One of the single coolest memories I carry from the mad blur that was the 2004 post season is the image of the lads saluting their World Series victory, raising champagne bottles as Curt Schilling toasts “the greatest Red Sox team ever assembled.” And I admit: when Schill kissed Pesky full on the lips, I cried like a 12-year old paperboy who just got punched in the jimmy by a pack of urban toughs. I also dig on the fact that maybe, just maybe, folks think twice about speeding down route 109, fearing Curt might be lurking in the bushes with an official MLB radar gun.
But what do I know? Hell, I’m just a fan. Even worse, an Ortlieb’s-chugging punk from West Roxbury. Turns out that among his peers, Curt is roundly despised — a status which landed him on GQ‘s list of “The Ten Most Hated Athletes.”
This article’s been out for about some time now, but it still irks me. Barry Bonds is on the list, and that makes sense, because if there’s life on Mars, chances are they don’t like Bonds either. But Schilling? I just don’t get it. As a fan, I like the fact that in Schilling, we have a dude who isn’t afraid to phone WEEI to call bullshit on them. Who debriefs all players new to Boston on the media types you can trust, and those you can’t. Who stands at the ready to bitchslap Gordon Edes back to the stone-age.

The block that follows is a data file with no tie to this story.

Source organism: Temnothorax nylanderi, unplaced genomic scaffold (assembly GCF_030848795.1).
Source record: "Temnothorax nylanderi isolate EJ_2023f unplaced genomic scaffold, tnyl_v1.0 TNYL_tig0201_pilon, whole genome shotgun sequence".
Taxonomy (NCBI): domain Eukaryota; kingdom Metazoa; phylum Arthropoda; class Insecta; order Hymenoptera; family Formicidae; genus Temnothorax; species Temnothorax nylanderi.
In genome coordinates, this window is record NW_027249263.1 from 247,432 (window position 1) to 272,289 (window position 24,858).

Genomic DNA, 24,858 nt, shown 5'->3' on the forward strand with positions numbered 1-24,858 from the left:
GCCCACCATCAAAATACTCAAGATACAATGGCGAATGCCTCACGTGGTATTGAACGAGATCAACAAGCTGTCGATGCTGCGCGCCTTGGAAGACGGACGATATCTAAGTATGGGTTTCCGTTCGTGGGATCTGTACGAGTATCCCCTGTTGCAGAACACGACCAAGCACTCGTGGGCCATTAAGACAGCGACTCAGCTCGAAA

Randy Johnson greets the city of New York by threatening to kick a photographer in the testicles. Rafael Palmiero lies before a congressional panel. Kenny Rogers knocks a camerman on his ass, and, far worse, continues to dirty up the good name of that guy who wrote “The Gambler.” If I was a ballplayer, I think I’d rather have a locker next to Schilling than any of these miscreants. But none of them made the list.
Perhaps I’m too consumed with love for the hometown nine to properly assess Schilling. I mean, there are probably folks in New York who think Sheffield’s the sort of bloke you’d want to go out for waffles with, right?